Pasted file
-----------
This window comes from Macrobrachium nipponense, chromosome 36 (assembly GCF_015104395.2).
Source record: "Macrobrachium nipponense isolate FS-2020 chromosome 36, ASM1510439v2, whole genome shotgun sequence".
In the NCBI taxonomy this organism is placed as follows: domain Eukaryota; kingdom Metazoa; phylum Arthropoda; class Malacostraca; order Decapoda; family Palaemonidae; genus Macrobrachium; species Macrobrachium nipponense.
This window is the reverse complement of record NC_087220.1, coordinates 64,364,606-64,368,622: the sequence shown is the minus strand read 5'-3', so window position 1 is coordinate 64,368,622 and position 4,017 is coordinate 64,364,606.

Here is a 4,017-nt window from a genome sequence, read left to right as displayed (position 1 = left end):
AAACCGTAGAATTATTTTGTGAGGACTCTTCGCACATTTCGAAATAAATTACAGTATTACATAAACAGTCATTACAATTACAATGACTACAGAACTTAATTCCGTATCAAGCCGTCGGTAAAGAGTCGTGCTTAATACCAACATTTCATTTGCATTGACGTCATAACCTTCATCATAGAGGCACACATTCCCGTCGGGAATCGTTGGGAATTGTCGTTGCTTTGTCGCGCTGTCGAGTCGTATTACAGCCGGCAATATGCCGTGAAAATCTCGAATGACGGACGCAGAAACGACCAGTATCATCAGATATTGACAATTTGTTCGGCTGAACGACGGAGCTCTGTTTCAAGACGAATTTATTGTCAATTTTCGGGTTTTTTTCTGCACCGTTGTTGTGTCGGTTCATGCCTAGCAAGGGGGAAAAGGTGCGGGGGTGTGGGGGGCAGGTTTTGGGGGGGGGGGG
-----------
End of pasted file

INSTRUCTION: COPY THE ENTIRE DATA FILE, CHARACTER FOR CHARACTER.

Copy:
This window comes from Macrobrachium nipponense, chromosome 36 (assembly GCF_015104395.2).
Source record: "Macrobrachium nipponense isolate FS-2020 chromosome 36, ASM1510439v2, whole genome shotgun sequence".
In the NCBI taxonomy this organism is placed as follows: domain Eukaryota; kingdom Metazoa; phylum Arthropoda; class Malacostraca; order Decapoda; family Palaemonidae; genus Macrobrachium; species Macrobrachium nipponense.
This window is the reverse complement of record NC_087220.1, coordinates 64,364,606-64,368,622: the sequence shown is the minus strand read 5'-3', so window position 1 is coordinate 64,368,622 and position 4,017 is coordinate 64,364,606.

Here is a 4,017-nt window from a genome sequence, read left to right as displayed (position 1 = left end):
AAACCGTAGAATTATTTTGTGAGGACTCTTCGCACATTTCGAAATAAATTACAGTATTACATAAACAGTCATTACAATTACAATGACTACAGAACTTAATTCCGTATCAAGCCGTCGGTAAAGAGTCGTGCTTAATACCAACATTTCATTTGCATTGACGTCATAACCTTCATCATAGAGGCACACATTCCCGTCGGGAATCGTTGGGAATTGTCGTTGCTTTGTCGCGCTGTCGAGTCGTATTACAGCCGGCAATATGCCGTGAAAATCTCGAATGACGGACGCAGAAACGACCAGTATCATCAGATATTGACAATTTGTTCGGCTGAACGACGGAGCTCTGTTTCAAGACGAATTTATTGTCAATTTTCGGGTTTTTTTCTGCACCGTTGTTGTGTCGGTTCATGCCTAGCAAGGGGGAAAAGGTGCGGGGGTGTGGGGGGCAGGTTTTGGGGGGGGGGGG